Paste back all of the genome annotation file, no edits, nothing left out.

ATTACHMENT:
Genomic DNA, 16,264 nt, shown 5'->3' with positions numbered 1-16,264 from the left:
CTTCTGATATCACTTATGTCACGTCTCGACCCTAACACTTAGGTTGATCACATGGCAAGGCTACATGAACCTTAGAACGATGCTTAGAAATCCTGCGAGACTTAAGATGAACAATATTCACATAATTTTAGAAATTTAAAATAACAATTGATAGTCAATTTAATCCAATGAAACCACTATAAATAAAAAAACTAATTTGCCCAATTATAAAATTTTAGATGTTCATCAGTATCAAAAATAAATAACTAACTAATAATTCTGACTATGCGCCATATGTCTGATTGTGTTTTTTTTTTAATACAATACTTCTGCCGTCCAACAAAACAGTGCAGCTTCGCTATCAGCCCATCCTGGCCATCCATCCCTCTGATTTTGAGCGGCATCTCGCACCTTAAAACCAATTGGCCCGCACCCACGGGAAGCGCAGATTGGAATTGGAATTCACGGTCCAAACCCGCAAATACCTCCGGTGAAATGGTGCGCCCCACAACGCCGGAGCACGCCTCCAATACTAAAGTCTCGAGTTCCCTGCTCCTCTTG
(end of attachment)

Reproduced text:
Genomic DNA, 16,264 nt, shown 5'->3' with positions numbered 1-16,264 from the left:
CTTCTGATATCACTTATGTCACGTCTCGACCCTAACACTTAGGTTGATCACATGGCAAGGCTACATGAACCTTAGAACGATGCTTAGAAATCCTGCGAGACTTAAGATGAACAATATTCACATAATTTTAGAAATTTAAAATAACAATTGATAGTCAATTTAATCCAATGAAACCACTATAAATAAAAAAACTAATTTGCCCAATTATAAAATTTTAGATGTTCATCAGTATCAAAAATAAATAACTAACTAATAATTCTGACTATGCGCCATATGTCTGATTGTGTTTTTTTTTTAATACAATACTTCTGCCGTCCAACAAAACAGTGCAGCTTCGCTATCAGCCCATCCTGGCCATCCATCCCTCTGATTTTGAGCGGCATCTCGCACCTTAAAACCAATTGGCCCGCACCCACGGGAAGCGCAGATTGGAATTGGAATTCACGGTCCAAACCCGCAAATACCTCCGGTGAAATGGTGCGCCCCACAACGCCGGAGCACGCCTCCAATACTAAAGTCTCGAGTTCCCTGCTCCTCTTG